AVOIDING LAWSUITS: ONLINE CONTENT.
We know that healthcare is a highly competitive and complex field. That´s one of the many reasons why companies spend so much money on customer acquisition, customer retention, and branding. Companies need to compete in order to survive, but where is the limit? According to the Federal Trade Commission (FTC), “when consumers see or hear an advertisement, whether it’s on the Internet, radio or television, or anywhere else, federal law says that ad must be truthful, not misleading, and, when appropriate, backed by scientific evidence.” What does this mean for your company?
In an article published by Lexology, written by Kathleen A. Rheintgen from Husch Blackwell LLP, the author mentions that problems arise if these ads cause patients or their families to expect more than what is, or even can be, offered.
I know what you’re probably thinking right now: That’s not clear or specific enough and can be interpreted in different ways.
Rheintgen clarifies that making a distinction between mere puffery and actionable false claim can be a difficult task. Ultimately, a court will focus on whether a reasonable consumer of the services would view the advertised claim as stating a verifiable fact. She gives some examples:
-Saying “we have the meals with the lowest calories, anywhere” is different than saying “we serve our patients the tastiest meals in the city”. The first statement can, perhaps, be factually verified (and if not true could be an actionable false claim), whereas the second claim about “tastiness” is more a matter of opinion and is more likely to be considered puffery.
-Another example would be the difference between the statements “we have the best nurses anywhere” and “our nurses score highest in satisfaction surveys.” The first statement would be considered puffery as it is hard to quantify “best,” but the second statement could be factually verified and, therefore, liable to claims of untruthfulness.
So, how can you avoid these problems?
There is no definite answer. Someone can still sue you even if there is no basis for a case. To protect yourself and avoid suits, baseless or otherwise, one of the first things to focus on is writing a thorough (and good) disclaimer section. Keep in mind that the more precise and detailed the disclaimer, the better.
But be careful. Writing a very generic or open disclaimer might open the door to people’s own wild, unrelated, illogical, or uncontrollable interpretations. One of the keys to a successful disclaimer is to specify what services you offer and that nothing else should be expected from you or your company.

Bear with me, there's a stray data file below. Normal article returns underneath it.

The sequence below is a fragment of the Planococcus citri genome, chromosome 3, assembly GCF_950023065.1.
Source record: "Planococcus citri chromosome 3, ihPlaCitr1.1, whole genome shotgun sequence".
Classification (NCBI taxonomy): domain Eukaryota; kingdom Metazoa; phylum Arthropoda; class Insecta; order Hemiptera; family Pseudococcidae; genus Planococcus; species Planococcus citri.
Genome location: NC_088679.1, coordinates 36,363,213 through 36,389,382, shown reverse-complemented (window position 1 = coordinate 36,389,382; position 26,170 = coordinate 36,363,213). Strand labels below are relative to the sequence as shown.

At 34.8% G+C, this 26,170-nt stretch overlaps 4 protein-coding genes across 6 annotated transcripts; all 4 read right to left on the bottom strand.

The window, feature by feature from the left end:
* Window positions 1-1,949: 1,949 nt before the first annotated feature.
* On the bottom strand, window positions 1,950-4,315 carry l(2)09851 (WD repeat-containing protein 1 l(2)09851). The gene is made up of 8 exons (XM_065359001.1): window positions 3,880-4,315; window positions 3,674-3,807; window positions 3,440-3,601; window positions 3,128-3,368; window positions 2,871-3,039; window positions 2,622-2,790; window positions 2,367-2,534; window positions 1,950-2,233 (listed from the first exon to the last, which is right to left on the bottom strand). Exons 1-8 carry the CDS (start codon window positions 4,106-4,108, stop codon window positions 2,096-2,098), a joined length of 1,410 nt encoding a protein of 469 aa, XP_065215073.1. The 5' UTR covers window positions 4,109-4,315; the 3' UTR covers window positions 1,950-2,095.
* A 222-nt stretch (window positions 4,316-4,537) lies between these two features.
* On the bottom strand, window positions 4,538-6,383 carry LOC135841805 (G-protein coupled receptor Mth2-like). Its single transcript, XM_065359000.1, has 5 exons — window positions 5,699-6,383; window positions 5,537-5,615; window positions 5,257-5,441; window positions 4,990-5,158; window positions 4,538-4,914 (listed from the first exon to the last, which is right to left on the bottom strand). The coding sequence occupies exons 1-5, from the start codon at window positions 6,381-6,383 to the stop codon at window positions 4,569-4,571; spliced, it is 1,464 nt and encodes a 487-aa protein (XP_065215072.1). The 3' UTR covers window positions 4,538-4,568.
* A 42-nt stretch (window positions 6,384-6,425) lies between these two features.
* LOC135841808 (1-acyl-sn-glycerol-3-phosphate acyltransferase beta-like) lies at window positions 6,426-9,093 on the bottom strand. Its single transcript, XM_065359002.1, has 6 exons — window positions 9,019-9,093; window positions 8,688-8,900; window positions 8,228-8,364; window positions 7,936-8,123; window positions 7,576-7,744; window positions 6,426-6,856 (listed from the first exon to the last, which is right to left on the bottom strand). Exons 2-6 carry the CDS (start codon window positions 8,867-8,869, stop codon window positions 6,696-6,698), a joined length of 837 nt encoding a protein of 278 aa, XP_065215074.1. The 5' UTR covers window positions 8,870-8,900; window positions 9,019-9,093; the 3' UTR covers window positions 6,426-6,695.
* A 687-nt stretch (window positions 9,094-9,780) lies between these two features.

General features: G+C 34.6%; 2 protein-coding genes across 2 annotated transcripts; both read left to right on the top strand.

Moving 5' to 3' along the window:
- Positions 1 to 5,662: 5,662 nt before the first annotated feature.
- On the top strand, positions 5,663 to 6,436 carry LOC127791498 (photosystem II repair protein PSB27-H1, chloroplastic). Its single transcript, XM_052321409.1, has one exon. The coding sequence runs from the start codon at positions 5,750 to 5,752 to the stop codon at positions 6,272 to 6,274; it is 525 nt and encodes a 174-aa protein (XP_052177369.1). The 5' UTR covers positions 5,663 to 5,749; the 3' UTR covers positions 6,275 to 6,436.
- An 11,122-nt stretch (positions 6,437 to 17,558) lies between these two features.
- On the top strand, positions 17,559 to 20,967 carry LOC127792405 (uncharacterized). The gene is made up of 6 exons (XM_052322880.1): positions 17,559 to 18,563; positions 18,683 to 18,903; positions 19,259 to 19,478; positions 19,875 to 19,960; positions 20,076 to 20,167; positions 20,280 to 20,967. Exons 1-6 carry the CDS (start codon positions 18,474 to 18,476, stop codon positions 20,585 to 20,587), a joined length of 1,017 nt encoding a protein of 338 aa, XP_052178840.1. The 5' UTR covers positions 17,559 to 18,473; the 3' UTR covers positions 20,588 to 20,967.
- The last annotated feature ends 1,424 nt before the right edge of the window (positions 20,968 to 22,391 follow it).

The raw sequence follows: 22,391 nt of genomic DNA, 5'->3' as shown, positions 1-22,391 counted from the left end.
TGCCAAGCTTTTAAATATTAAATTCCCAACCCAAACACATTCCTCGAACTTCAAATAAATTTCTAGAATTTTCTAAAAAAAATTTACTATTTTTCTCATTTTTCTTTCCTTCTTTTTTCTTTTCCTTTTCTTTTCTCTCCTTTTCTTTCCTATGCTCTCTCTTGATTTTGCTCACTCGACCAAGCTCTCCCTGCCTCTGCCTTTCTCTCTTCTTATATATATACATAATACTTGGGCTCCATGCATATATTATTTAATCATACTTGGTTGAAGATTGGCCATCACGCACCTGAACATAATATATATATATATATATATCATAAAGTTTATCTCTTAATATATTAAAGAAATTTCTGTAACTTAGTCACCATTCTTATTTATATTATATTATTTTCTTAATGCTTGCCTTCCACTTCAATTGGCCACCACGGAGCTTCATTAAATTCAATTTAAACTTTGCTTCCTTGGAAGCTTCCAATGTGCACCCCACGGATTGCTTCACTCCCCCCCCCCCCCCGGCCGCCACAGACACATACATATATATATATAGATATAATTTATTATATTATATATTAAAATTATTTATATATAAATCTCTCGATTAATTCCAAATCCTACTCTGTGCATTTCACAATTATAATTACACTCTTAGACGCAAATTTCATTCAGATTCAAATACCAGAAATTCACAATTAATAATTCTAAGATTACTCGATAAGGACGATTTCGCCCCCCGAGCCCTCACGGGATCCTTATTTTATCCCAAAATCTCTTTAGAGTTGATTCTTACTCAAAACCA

You might now be wondering, “But what about social media?”
It’s no secret that business dynamics have changed and becoming more and more reliant on social media every day. To keep up with the current trends, you not only have to have a good website, but you also have to use social media as a way to attract new customers and keep your current customers interested. By increasing the number of channels that you use to communicate with people, you will increase your reach, which ultimately means you will have to be extra careful with the content that you put out (the images you show, the text, etc.).
So, how can you avoid these problems in Social Media?
Just adding a disclaimer on your profile will help you avoid most of these issues, but here are some other suggestions:
About pictures. As a general rule of thumb, you should choose pictures that are as close to reality as possible. Whether we talk about a hospital or a health service, the images you post and associate with it matter tremendously. If you want to use stock photos, do so, but don’ t forget to include a tag stating that the person on the photo is a model and not a real client or a real employer.
About videos. Videos can be misleading in many ways, even unintentionally. For that reason, you should include a disclaimer specifying that the video is just an advertisement.
As usual, the devil is in the details and there are always ways in which someone might feel misled. Keep in mind that as long as your content is realistic enough and you are clear in what you are offering and claiming in your content, then you would be able to reasonably manage your readers’ or potential clients’ expectations and lower the chances of being sued for false, misleading, or untruthful advertisements.